Session Type: Abstract Session
Session Time: 10:30AM-11:30AM
Background/Purpose: Navajo Nation is the largest American Indian reservation, home to 250,000 tribal members living on 27,000 square miles. The prevalence of RA among the Navajo is 4-5%, compared to less than 1% of the overall American population, yet access to local rheumatologists is scarce, leaving primary care providers (PCPs) and RA patients without adequate specialist support. As part of an initiative to design and implement an RA educational intervention for Navajo Nation PCPs called the Rheumatology Access Expansion (RAE) Initiative, we conducted a qualitative study to understand PCPs’ perspectives on the opportunities and barriers to accessing RA care.
Methods: Using purposive sampling, we conducted interviews with 15 PCPs across 6 Navajo clinics. We conducted a thematic analysis of the interviews, using deductive and inductive techniques, guided by the socioecological framework. The relationships of themes and levels within the socioecological framework were determined by a consensus process.
Results: Participants described a range of interconnected factors impacting access to RA care on Navajo Nation (Figure 1, Table 1). PCPs’ motivation to support their patients was reported as an overarching facilitator for RA care, while the scarcity of local rheumatologists was reported as the primary challenge. At the individual level, both PCP and patient-related barriers were identified. PCPs reported limited knowledge and lack of confidence in managing RA without guidance from a rheumatologist. Patient-related factors included low health literacy, poverty, and inconsistent follow-up. At the interpersonal level, participants discussed patients’ preference to receive care from their trusted, local PCP, rather than an unfamiliar specialist. At the organizational level, some PCPs described an existing rheumatology hotline as a potential support for PCPs, however they reported that it is understaffed and underutilized. Referral to rheumatology is possible, but the process is slow and burdensome for the patient. At the community level, extreme rurality and infrastructure factors (inconsistent phone service, transportation difficulties) make accessing care challenging, while historical trauma and paucity of culturally informed care create mistrust in the Western medical system. Structural factors such as access to certain RA medications, complex Indian Health Service regulations, and limited insurance coverage were described as additional barriers to RA care.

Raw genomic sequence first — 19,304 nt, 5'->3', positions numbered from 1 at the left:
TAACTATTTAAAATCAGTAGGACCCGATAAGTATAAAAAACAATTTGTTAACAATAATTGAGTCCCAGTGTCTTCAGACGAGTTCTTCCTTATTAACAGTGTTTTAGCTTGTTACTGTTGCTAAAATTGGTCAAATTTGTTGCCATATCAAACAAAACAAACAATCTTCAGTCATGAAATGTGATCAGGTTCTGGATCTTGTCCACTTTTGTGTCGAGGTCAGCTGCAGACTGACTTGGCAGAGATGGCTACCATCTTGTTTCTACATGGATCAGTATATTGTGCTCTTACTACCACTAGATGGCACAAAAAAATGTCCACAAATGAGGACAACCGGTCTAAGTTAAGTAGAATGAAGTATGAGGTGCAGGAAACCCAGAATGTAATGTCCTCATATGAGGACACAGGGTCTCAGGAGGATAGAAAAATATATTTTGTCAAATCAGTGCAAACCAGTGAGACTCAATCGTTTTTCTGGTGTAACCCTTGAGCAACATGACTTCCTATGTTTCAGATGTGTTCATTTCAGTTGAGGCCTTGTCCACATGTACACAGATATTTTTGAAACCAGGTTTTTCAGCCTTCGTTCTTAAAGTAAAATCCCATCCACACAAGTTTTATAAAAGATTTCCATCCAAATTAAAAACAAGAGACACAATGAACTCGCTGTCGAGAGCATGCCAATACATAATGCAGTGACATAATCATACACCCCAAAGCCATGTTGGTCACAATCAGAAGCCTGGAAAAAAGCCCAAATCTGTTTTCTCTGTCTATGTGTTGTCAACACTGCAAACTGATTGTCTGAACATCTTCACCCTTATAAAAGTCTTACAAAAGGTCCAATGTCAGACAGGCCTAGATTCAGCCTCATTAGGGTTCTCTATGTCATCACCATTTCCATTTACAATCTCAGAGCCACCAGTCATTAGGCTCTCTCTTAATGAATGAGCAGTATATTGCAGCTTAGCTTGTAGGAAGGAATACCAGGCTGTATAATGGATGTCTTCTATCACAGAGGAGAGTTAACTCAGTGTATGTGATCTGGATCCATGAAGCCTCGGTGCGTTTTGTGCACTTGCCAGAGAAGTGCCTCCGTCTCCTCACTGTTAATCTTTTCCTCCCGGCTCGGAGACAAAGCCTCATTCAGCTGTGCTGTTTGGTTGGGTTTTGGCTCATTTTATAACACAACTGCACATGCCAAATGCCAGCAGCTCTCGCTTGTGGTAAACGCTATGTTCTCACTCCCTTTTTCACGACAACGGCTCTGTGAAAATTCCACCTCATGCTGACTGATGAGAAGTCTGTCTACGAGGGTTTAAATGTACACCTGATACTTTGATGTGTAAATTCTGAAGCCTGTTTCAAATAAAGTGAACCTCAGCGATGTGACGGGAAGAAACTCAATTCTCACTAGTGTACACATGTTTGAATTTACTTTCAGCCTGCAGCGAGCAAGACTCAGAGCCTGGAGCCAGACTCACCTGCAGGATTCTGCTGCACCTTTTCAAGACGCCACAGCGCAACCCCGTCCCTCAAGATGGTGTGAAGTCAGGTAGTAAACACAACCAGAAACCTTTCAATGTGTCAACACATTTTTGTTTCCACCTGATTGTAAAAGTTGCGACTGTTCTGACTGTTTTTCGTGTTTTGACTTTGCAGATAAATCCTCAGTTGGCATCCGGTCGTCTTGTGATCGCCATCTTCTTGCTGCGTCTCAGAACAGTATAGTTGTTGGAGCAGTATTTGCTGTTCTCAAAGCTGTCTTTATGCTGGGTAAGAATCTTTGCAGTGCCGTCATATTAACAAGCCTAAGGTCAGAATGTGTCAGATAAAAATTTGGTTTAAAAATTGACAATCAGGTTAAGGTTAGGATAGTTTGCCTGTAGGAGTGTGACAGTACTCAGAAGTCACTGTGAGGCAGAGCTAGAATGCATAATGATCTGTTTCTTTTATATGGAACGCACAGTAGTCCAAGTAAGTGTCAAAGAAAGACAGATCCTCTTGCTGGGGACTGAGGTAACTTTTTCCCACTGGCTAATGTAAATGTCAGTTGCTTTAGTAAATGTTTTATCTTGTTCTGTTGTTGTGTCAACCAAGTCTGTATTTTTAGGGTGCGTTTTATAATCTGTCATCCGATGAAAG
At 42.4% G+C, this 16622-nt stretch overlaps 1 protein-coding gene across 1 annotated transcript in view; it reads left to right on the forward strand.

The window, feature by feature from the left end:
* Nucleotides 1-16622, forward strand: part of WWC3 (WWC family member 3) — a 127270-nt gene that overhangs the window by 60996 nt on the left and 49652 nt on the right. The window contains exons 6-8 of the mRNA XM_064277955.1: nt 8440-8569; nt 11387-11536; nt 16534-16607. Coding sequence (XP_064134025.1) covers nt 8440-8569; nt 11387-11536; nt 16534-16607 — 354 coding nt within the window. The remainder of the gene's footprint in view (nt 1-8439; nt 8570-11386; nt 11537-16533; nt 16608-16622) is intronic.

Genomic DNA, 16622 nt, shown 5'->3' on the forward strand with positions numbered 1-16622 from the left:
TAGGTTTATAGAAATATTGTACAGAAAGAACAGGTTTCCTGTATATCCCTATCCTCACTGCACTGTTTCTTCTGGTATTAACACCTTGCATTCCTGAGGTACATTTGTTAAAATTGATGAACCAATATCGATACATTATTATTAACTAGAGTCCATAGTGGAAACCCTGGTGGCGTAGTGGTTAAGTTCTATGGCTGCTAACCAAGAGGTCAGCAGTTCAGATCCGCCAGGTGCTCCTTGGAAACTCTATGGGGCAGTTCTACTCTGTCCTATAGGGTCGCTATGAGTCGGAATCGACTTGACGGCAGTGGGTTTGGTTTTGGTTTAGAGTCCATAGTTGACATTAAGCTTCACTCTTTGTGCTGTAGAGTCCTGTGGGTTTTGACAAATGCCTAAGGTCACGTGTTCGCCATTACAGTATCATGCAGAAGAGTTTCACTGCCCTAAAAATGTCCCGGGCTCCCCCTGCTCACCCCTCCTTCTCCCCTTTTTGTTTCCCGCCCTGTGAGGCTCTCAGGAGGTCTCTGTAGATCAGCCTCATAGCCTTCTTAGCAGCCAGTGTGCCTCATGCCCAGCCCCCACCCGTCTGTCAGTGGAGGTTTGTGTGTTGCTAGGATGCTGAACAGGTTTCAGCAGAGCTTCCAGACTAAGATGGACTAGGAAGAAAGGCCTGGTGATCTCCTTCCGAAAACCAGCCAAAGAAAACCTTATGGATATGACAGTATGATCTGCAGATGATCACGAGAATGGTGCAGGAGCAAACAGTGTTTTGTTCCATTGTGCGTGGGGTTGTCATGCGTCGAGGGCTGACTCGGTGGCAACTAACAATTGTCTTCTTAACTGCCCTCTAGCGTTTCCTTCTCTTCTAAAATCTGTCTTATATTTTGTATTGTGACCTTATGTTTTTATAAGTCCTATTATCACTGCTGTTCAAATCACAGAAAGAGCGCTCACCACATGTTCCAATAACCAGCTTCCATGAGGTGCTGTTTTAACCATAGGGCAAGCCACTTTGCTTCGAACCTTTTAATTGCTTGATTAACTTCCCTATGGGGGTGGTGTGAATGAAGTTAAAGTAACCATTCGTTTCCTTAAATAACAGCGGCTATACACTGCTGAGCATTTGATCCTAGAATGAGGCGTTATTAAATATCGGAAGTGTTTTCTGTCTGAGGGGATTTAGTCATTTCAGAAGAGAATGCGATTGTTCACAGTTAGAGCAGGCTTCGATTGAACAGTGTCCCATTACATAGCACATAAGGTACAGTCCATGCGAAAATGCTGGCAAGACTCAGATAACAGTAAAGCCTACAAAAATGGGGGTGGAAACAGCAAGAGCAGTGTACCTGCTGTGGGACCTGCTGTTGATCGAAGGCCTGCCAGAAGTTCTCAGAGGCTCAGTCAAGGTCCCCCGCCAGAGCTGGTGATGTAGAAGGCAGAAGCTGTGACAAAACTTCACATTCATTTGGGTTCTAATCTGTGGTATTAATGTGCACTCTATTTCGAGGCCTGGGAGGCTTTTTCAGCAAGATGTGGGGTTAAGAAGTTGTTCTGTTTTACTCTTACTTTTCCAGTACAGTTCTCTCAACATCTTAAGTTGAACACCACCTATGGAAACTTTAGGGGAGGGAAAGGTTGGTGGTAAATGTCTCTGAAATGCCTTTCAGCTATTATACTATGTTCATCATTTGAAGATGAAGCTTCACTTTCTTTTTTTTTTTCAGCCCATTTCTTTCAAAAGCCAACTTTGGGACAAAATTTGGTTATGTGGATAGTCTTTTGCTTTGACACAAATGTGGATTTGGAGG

Conclusion: This study identified multiple barriers and opportunities to accessing RA care on Navajo Nation, from the PCPs’ perspective. We found that PCPs practicing on Navajo Nation are highly motivated to provide evidence-based treatment to RA patients, however inadequate knowledge about RA management and poor access to specialty care are barriers. As many patients prefer to receive care from their local PCP, given both familiarity and physical proximity, developing an intervention to improve PCPs’ ability to manage RA would have significant impact. We used the results of this study to design and implement the RAE Initiative to train PCPs in the diagnosis and management of RA, in order to improve RA outcomes and reduce health disparities on Navajo Nation.
To cite this abstract in AMA style:Mandal J, Nasrallah C, Carroway T, Margaretten M, Grant G, Yazdany J. Perceived Barriers and Opportunities to Accessing Rheumatoid Arthritis Care on Navajo Nation: The Primary Care Providers’ Perspectives [abstract]. Arthritis Rheumatol. 2022; 74 (suppl 9). https://acrabstracts.org/abstract/perceived-barriers-and-opportunities-to-accessing-rheumatoid-arthritis-care-on-navajo-nation-the-primary-care-providers-perspectives/. Accessed .
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